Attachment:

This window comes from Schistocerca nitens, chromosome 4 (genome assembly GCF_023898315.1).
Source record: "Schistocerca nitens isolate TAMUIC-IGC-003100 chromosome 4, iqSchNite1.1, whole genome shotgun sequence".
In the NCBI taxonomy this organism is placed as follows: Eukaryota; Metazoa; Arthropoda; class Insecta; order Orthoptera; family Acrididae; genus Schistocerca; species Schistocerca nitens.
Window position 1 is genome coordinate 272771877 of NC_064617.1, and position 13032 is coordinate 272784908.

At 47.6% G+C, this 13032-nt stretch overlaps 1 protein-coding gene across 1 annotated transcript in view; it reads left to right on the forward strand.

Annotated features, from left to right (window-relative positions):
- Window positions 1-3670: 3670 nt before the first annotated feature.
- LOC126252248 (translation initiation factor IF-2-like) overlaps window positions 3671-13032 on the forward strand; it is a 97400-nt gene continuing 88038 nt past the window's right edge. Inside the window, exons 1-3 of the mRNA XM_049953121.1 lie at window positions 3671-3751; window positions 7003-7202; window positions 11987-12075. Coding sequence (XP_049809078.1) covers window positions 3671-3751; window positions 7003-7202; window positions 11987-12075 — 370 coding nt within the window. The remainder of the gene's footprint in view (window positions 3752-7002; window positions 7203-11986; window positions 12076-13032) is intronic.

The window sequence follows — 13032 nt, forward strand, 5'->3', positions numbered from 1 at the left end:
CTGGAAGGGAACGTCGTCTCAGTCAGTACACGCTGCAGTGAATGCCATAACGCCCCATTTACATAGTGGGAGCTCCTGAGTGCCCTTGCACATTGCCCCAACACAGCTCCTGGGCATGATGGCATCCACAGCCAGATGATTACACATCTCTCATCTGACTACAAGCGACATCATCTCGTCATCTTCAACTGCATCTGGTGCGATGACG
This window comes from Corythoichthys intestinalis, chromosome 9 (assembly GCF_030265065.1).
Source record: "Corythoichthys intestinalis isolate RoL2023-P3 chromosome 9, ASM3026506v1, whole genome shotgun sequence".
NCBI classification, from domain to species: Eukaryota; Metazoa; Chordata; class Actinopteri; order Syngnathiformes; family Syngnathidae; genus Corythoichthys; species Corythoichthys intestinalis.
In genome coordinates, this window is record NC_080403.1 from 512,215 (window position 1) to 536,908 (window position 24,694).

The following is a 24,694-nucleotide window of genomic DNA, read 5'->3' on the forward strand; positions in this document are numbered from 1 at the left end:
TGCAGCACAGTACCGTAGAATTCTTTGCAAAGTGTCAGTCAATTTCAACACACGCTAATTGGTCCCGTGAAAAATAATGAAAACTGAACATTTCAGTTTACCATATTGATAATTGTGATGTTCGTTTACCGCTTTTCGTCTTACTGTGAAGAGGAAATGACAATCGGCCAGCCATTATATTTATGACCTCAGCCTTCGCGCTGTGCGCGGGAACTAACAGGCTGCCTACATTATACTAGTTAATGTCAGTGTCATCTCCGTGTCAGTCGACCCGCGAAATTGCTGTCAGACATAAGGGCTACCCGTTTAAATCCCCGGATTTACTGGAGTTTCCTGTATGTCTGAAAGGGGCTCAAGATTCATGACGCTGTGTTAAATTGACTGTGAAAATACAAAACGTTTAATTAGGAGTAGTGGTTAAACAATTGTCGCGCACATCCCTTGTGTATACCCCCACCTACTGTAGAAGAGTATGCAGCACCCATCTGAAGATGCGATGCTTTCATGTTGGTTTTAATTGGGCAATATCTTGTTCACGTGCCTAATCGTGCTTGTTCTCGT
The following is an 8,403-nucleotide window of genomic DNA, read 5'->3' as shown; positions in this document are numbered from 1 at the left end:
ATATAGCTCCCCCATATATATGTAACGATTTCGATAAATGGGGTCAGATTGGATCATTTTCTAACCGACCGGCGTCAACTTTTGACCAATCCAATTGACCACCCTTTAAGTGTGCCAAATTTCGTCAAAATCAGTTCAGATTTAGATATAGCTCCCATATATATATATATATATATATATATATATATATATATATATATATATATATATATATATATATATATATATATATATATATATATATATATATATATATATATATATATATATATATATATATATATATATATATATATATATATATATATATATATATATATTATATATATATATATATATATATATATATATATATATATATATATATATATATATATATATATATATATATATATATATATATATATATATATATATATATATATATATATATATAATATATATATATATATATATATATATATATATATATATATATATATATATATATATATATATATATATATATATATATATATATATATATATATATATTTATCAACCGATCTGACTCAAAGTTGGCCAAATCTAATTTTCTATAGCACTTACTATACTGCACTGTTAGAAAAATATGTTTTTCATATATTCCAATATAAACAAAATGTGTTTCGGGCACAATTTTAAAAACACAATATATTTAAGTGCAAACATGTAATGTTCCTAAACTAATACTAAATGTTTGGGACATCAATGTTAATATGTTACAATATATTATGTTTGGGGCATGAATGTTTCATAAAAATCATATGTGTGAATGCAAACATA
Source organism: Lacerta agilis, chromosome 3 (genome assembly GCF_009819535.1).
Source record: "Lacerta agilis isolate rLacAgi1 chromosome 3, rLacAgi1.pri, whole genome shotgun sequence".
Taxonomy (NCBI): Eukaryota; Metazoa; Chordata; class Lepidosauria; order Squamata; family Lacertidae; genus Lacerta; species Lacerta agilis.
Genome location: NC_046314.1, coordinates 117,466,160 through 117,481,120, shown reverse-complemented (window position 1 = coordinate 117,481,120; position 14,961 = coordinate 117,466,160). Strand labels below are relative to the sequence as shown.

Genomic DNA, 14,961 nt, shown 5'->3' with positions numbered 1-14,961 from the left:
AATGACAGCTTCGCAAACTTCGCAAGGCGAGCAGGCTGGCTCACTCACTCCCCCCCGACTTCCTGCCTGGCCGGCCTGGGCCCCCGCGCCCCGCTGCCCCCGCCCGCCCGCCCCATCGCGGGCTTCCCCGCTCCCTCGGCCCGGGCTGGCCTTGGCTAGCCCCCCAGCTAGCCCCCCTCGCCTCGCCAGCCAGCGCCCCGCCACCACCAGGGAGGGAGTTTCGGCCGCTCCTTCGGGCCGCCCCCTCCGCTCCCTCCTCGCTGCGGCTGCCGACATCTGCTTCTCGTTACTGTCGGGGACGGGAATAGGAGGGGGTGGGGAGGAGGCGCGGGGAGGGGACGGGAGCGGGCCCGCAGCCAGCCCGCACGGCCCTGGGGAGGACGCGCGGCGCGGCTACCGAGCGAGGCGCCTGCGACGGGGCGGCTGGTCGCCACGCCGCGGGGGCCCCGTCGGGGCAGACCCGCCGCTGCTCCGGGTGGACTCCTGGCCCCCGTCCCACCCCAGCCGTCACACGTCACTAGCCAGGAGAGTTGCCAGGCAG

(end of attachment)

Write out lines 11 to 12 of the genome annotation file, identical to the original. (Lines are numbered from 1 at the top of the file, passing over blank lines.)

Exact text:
This window comes from Corythoichthys intestinalis, chromosome 9 (assembly GCF_030265065.1).
Source record: "Corythoichthys intestinalis isolate RoL2023-P3 chromosome 9, ASM3026506v1, whole genome shotgun sequence".